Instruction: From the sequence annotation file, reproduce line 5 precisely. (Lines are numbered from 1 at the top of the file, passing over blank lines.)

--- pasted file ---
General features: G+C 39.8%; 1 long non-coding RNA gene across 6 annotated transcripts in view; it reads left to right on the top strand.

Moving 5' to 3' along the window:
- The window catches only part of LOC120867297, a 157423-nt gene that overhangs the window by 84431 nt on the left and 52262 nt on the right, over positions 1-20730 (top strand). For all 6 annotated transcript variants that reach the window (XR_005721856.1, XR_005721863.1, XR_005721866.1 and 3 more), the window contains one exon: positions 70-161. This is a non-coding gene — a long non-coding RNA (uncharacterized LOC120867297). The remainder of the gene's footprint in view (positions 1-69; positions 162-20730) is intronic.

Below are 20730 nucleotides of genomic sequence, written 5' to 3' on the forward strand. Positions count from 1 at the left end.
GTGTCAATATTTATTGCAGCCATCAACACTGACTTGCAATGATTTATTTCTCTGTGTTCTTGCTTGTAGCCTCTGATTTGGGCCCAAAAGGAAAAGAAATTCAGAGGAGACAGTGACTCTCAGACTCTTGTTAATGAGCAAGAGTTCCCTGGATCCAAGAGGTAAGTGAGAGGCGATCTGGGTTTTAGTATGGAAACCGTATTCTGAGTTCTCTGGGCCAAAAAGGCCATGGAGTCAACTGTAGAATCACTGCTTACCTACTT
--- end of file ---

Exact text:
GTGTCAATATTTATTGCAGCCATCAACACTGACTTGCAATGATTTATTTCTCTGTGTTCTTGCTTGTAGCCTCTGATTTGGGCCCAAAAGGAAAAGAAATTCAGAGGAGACAGTGACTCTCAGACTCTTGTTAATGAGCAAGAGTTCCCTGGATCCAAGAGGTAAGTGAGAGGCGATCTGGGTTTTAGTATGGAAACCGTATTCTGAGTTCTCTGGGCCAAAAAGGCCATGGAGTCAACTGTAGAATCACTGCTTACCTACTT